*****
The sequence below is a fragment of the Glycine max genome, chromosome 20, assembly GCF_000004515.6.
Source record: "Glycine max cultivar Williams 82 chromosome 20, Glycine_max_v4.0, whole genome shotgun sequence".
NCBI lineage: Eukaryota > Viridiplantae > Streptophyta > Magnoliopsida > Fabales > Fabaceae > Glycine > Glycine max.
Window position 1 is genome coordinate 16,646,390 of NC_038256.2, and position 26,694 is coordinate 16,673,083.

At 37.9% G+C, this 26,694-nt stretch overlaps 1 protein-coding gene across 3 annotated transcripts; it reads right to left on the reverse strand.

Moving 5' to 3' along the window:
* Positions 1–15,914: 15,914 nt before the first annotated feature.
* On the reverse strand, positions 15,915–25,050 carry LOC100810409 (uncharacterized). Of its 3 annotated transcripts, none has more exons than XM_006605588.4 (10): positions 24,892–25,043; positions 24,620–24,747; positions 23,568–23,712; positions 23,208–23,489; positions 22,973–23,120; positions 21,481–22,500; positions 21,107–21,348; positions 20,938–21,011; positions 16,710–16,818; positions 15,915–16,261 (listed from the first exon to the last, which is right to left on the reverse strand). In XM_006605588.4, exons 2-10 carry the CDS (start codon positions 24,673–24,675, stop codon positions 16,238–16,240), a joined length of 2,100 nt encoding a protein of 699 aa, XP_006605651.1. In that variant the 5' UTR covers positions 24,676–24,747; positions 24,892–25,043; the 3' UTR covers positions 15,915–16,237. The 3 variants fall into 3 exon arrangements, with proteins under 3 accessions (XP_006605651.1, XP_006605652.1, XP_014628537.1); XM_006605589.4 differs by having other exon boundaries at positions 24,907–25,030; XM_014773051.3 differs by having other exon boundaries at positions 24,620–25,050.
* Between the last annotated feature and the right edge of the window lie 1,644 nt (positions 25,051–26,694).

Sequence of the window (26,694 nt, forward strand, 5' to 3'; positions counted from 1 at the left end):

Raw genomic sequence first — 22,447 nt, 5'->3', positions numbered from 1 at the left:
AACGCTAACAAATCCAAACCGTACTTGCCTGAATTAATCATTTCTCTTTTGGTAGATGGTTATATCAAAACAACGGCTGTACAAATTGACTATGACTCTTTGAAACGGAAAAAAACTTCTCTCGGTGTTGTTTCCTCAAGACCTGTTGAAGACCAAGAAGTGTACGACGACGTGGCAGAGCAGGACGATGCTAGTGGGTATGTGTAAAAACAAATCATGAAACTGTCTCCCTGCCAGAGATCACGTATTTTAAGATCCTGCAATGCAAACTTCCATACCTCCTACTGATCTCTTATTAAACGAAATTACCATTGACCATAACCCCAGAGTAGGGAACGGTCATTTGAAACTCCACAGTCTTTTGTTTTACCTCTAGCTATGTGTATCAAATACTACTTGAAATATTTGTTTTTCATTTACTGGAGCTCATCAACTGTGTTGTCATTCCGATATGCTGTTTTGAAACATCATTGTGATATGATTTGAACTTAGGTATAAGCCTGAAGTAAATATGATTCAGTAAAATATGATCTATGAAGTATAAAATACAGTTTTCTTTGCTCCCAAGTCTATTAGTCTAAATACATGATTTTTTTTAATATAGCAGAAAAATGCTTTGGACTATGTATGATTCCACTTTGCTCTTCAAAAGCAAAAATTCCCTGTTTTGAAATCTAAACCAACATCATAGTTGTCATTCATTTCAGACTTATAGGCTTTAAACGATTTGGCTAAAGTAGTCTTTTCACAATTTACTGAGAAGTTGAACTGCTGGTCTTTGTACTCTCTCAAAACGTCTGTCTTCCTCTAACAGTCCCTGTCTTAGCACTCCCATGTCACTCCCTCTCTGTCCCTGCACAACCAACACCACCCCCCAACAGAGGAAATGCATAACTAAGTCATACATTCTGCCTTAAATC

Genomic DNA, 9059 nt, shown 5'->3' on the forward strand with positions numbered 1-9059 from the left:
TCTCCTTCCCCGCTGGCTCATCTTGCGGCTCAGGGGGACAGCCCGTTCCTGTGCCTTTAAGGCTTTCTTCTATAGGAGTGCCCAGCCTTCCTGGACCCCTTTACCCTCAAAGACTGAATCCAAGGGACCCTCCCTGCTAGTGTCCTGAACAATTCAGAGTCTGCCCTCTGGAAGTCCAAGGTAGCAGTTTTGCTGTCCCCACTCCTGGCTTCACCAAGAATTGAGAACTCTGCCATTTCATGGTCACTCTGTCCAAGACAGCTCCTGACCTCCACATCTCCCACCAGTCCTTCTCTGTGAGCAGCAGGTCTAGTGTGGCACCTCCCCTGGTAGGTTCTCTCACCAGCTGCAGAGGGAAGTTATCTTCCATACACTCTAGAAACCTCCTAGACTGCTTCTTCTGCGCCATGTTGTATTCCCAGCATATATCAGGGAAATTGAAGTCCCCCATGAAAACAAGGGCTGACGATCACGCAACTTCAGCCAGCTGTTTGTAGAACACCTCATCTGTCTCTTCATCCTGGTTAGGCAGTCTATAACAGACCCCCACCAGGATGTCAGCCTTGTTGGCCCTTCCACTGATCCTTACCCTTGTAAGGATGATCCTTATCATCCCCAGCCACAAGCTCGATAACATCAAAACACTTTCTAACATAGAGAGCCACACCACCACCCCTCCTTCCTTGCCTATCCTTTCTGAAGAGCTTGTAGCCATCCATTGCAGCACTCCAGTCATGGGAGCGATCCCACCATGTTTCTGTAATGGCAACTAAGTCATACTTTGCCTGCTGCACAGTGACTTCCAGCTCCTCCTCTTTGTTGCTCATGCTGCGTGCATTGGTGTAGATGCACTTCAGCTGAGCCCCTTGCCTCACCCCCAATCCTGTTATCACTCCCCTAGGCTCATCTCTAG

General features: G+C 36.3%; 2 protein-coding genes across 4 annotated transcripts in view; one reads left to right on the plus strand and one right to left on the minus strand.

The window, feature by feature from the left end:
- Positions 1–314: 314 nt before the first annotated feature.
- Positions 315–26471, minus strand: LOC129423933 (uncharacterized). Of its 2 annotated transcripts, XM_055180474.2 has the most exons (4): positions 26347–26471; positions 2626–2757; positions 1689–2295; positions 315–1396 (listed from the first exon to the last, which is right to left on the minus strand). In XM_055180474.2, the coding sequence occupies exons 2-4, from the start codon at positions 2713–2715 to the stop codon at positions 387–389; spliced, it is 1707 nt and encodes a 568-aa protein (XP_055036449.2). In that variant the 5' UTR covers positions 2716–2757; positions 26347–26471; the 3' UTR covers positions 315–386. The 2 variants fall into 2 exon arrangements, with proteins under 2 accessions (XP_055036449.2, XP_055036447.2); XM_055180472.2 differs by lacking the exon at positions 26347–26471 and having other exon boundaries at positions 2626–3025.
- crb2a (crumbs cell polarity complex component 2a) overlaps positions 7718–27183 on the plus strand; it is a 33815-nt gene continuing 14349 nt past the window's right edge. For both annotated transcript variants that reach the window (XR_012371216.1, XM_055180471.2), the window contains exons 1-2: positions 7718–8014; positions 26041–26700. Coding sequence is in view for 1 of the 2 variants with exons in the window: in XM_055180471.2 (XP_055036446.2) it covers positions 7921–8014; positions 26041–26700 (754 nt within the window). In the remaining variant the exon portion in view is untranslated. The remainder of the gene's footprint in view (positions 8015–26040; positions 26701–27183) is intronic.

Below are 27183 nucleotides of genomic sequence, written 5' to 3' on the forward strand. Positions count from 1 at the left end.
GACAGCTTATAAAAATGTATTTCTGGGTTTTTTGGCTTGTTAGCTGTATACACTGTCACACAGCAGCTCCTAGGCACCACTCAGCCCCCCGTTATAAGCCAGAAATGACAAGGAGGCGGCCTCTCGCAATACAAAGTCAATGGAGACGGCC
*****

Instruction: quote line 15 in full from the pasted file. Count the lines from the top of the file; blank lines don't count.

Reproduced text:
General features: G+C 36.3%; 2 protein-coding genes across 4 annotated transcripts in view; one reads left to right on the plus strand and one right to left on the minus strand.